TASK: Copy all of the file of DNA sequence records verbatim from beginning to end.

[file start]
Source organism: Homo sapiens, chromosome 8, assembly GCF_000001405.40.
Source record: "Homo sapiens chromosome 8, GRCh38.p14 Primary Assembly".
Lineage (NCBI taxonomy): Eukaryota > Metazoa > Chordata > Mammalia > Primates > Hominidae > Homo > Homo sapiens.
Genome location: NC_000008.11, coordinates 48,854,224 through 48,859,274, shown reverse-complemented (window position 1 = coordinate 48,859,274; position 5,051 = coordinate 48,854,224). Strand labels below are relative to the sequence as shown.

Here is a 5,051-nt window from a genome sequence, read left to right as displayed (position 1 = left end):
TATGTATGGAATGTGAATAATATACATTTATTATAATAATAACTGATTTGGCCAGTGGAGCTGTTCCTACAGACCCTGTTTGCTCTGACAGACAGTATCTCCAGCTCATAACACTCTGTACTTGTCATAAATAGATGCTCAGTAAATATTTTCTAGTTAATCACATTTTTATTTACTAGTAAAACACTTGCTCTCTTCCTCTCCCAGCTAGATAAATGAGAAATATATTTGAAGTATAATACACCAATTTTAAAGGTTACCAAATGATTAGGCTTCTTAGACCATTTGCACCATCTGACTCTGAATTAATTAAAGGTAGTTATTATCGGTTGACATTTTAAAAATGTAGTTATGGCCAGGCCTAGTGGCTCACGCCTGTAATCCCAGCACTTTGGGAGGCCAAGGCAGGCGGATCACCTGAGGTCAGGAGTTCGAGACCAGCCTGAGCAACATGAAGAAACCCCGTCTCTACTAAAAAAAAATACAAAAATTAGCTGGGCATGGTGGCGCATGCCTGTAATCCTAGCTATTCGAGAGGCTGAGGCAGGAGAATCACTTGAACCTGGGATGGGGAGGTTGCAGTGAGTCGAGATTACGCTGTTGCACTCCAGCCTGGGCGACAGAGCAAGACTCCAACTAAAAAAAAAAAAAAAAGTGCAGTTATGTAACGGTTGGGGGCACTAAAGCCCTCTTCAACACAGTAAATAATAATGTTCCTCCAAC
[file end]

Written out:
Source organism: Homo sapiens, chromosome 8, assembly GCF_000001405.40.
Source record: "Homo sapiens chromosome 8, GRCh38.p14 Primary Assembly".
Lineage (NCBI taxonomy): Eukaryota > Metazoa > Chordata > Mammalia > Primates > Hominidae > Homo > Homo sapiens.
Genome location: NC_000008.11, coordinates 48,854,224 through 48,859,274, shown reverse-complemented (window position 1 = coordinate 48,859,274; position 5,051 = coordinate 48,854,224). Strand labels below are relative to the sequence as shown.

Here is a 5,051-nt window from a genome sequence, read left to right as displayed (position 1 = left end):
TATGTATGGAATGTGAATAATATACATTTATTATAATAATAACTGATTTGGCCAGTGGAGCTGTTCCTACAGACCCTGTTTGCTCTGACAGACAGTATCTCCAGCTCATAACACTCTGTACTTGTCATAAATAGATGCTCAGTAAATATTTTCTAGTTAATCACATTTTTATTTACTAGTAAAACACTTGCTCTCTTCCTCTCCCAGCTAGATAAATGAGAAATATATTTGAAGTATAATACACCAATTTTAAAGGTTACCAAATGATTAGGCTTCTTAGACCATTTGCACCATCTGACTCTGAATTAATTAAAGGTAGTTATTATCGGTTGACATTTTAAAAATGTAGTTATGGCCAGGCCTAGTGGCTCACGCCTGTAATCCCAGCACTTTGGGAGGCCAAGGCAGGCGGATCACCTGAGGTCAGGAGTTCGAGACCAGCCTGAGCAACATGAAGAAACCCCGTCTCTACTAAAAAAAAATACAAAAATTAGCTGGGCATGGTGGCGCATGCCTGTAATCCTAGCTATTCGAGAGGCTGAGGCAGGAGAATCACTTGAACCTGGGATGGGGAGGTTGCAGTGAGTCGAGATTACGCTGTTGCACTCCAGCCTGGGCGACAGAGCAAGACTCCAACTAAAAAAAAAAAAAAAAGTGCAGTTATGTAACGGTTGGGGGCACTAAAGCCCTCTTCAACACAGTAAATAATAATGTTCCTCCAAC